recipe reading for kids fun learning in the kitchen with monster sandwiches MONSTER

Ever since my kids were tiny, I’ve let them play around in the kitchen.

It hasn’t always been pretty, but it’s been fun. And now, though they’re still learning, at 10, 9, and 7 years old, my kids are pretty skilled at cracking eggs, measuring ingredients, and navigating the wilds of cookie baking and meal-making.

Recently, Cora has been into some serious snack preparation.

Not only has this benefitted our bellies; what I’ve also been reminded of is how important recipe reading is for kids. 

Kids are decoding important functional, everyday words. They’re reading informational text. They’re analyzing words and phrases in a text and interpreting what it all means.

And the coolest part of the whole recipe reading for kids? They’re having fun and learning in the kitchen.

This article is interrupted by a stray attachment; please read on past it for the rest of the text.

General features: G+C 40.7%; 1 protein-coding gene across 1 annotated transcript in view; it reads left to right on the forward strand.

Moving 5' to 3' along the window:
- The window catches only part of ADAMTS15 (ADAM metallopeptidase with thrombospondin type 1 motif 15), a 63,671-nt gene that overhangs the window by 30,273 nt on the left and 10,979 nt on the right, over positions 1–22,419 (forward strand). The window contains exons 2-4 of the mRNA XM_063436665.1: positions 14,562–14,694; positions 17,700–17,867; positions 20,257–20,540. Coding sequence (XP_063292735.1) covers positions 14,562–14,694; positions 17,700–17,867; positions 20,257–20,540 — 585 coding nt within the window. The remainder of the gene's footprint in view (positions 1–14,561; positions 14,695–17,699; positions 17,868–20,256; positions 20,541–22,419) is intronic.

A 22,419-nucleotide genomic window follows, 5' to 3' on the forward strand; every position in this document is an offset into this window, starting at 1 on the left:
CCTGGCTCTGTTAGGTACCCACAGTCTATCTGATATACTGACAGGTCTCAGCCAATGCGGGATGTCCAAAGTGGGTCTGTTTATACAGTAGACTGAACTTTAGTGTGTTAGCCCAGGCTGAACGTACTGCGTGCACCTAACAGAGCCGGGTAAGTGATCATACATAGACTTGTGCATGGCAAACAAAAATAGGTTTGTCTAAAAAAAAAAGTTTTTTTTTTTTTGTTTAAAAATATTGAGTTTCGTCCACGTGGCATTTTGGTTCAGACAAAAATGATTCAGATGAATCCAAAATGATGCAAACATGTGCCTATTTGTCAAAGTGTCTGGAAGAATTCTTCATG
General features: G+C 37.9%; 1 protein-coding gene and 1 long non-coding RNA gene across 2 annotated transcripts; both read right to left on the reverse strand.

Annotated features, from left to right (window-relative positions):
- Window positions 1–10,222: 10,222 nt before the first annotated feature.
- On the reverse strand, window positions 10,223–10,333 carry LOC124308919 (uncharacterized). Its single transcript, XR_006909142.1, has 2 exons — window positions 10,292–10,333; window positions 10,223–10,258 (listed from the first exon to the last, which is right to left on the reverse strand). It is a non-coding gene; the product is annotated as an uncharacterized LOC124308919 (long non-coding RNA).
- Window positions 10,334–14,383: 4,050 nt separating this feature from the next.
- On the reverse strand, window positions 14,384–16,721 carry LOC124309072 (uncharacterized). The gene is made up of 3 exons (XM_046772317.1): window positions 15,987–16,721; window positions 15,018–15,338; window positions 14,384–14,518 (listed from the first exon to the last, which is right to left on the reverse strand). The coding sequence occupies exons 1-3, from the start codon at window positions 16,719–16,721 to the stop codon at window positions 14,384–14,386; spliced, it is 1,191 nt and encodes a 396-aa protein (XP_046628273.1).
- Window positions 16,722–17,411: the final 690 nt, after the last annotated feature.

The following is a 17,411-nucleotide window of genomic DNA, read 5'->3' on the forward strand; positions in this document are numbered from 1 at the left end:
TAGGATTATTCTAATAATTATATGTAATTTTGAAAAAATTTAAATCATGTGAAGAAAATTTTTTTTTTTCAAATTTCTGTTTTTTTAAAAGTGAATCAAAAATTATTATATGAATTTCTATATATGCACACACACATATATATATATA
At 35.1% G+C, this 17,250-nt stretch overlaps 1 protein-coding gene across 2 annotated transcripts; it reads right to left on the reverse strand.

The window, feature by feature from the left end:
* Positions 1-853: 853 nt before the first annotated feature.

Cora rocked out some serious recipe reading and Monster-Sandwich making in our kitchen, and it was a blast for all of us.

Here’s the skinny. . .

  • Recipe Reading for Kids–Fun Learning in the Kitchen with Monster Sandwiches:

Cora used one of the recipe books I pulled out for our Tabletop Surprises: Favorite All-Time Recipes Silly Snacks (2004).

She flipped through the book, and she immediately declared that she was going to make each snack.  I knew she couldn’t because most of the recipes required something we didn’t have in our pantry.

recipe reading for kids: fun learning in the kitchen with monster sandwiches

 

recipe reading for kids: fun learning in the kitchen with monster sandwiches